The news that 11 percent of U.S. children are now diagnosed with attention-deficit/hyperactivity disorder (ADHD) comes at a time when doctors are increasingly concerned about overuse of medication for the condition.
An analysis of 2012 data from the Centers for Disease Control and Prevention revealed that 11 percent of U.S. children ages 4 to 17 have ADHD, the New York Times reported. About 65 percent of kids with ADHD receive stimulants, such as Ritalin or Adderall, the Times said.
Just last month, a group of neurologists warned against prescribing the medications for kids who don’t need them.
The decision of whether to put children with ADHD on medication is not one that’s taken lightly. Here are five things to know about the medications:
What are the short- and long-term effects of ADHD medications?
Short-term side effects of ADHD medication include nervousness, appetite suppression, insomnia and increases in blood pressure and heart rate.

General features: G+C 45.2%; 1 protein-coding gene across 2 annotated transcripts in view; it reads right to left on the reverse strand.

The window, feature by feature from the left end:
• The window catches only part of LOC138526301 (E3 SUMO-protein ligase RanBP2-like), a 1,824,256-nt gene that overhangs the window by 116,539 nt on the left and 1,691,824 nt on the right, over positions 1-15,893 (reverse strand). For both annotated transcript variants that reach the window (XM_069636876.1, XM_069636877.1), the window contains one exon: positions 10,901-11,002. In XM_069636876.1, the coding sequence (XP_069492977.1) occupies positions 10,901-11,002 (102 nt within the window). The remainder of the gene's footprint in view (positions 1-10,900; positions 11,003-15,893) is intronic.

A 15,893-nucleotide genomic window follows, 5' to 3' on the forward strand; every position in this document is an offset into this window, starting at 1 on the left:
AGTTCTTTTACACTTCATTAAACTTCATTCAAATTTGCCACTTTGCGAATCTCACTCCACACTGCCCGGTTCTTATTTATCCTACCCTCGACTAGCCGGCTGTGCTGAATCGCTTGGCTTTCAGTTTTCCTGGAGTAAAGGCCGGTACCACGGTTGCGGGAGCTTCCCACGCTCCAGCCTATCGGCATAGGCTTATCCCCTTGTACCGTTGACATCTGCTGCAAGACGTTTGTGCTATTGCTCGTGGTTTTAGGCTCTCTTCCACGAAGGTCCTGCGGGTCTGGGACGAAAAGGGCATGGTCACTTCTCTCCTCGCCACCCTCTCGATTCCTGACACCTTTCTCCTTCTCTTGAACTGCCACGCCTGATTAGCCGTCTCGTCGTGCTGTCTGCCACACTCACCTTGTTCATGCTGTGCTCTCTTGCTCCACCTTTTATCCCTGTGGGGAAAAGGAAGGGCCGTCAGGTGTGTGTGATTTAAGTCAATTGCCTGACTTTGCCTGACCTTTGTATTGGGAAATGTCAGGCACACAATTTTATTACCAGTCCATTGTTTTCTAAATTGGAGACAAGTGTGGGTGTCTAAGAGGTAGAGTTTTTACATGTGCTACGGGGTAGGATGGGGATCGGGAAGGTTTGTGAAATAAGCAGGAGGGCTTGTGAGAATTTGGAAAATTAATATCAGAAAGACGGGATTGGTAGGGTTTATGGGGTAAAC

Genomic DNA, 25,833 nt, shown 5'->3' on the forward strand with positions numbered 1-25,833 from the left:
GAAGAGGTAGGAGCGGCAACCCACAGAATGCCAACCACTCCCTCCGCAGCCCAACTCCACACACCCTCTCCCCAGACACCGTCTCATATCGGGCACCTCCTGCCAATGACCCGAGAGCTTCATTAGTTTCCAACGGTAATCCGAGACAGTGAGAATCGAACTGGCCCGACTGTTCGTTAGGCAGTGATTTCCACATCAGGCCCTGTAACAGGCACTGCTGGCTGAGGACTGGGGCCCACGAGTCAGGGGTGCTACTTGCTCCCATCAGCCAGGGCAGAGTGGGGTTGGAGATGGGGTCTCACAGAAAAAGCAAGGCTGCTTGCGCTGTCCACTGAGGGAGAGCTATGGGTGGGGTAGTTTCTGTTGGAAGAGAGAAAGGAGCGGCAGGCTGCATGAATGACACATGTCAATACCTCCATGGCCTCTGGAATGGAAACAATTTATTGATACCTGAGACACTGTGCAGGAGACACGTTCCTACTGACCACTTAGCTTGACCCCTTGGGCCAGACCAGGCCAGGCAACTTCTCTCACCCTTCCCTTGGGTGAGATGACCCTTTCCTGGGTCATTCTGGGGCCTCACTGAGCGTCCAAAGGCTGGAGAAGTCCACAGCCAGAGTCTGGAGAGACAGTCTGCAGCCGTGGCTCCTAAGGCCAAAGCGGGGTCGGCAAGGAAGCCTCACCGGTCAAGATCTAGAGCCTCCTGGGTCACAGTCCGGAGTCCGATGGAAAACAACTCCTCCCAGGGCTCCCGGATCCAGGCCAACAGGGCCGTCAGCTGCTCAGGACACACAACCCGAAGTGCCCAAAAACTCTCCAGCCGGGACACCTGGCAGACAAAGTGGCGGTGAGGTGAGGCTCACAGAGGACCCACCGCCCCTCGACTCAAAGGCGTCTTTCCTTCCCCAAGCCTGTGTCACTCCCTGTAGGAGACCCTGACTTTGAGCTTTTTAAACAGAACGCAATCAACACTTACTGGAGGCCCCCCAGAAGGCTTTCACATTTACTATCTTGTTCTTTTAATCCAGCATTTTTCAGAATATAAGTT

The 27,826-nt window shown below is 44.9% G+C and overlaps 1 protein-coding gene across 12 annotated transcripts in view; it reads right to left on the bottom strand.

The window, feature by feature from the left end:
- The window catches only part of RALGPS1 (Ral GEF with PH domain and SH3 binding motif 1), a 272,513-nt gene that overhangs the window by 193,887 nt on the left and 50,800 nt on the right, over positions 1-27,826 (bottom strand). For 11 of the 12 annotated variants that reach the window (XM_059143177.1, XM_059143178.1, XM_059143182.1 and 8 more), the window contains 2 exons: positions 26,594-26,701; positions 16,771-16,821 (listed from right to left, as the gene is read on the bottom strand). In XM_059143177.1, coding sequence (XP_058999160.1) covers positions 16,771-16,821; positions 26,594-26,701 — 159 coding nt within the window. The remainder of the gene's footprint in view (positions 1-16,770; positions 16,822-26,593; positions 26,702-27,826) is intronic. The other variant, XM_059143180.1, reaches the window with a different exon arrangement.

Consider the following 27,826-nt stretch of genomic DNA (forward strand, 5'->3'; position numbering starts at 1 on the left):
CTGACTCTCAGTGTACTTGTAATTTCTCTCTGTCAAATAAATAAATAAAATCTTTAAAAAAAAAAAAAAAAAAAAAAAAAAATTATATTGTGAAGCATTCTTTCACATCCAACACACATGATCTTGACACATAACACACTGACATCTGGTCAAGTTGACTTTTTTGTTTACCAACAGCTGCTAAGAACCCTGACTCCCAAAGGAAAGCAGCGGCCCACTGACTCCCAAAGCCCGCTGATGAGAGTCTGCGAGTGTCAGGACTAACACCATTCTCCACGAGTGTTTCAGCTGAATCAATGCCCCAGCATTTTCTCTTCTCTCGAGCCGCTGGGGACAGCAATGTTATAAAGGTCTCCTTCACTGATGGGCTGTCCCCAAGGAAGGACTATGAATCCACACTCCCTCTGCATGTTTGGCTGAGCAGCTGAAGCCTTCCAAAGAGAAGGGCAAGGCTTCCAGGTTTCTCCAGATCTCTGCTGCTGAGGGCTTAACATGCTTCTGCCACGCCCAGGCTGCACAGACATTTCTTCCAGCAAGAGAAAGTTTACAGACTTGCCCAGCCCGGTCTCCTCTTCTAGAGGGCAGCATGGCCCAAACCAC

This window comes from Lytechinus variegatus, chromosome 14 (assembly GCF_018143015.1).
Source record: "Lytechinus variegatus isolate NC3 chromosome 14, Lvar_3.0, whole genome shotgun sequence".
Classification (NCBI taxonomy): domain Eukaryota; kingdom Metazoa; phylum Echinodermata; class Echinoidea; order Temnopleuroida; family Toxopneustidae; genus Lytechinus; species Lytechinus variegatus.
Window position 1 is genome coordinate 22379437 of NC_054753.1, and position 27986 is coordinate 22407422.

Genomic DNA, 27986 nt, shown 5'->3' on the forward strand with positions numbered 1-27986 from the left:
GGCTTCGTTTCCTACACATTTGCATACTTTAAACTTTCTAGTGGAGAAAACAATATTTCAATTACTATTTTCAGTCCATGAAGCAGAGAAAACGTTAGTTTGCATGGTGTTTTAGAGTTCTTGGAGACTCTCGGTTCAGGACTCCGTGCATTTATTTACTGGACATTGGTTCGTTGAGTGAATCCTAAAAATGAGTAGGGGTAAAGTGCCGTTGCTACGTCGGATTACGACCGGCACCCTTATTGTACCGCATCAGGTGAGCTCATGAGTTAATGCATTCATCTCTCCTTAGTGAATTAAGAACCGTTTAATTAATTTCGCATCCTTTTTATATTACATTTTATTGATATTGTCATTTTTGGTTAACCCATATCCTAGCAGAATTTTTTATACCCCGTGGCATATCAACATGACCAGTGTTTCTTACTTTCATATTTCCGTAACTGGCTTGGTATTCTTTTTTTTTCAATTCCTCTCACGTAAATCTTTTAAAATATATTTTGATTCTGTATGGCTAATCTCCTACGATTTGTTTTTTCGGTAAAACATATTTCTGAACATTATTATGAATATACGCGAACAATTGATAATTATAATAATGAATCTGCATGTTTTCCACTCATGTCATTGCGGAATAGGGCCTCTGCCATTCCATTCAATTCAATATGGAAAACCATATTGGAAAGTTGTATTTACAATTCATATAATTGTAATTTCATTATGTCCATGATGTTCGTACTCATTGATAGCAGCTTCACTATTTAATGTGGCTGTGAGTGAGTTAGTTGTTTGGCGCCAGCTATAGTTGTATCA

Because ADHD stimulants such as Ritalin have been used for decades, they are thought to be relatively safe over the long term, said Dr. Michael Duchowny, a pediatric neurologist at Miami Children’s Hospital.
However, some say that, because conditions such as heart attacks are and strokes are rare in children, it’s hard to know whether stimulants actually increase the risk of these events, said Dr. William Graf, a professor of pediatrics and neurology at Yale School of Medicine.
Children who are inappropriately diagnosed with ADHD, or those who have other mental health conditions, may be at increased risk for mood disorders or aggressive behavior while on the medication, Duchowny said.
And more research is needed to determine whether taking the medications for a “mental boost” could affect the developing brain, Graf said.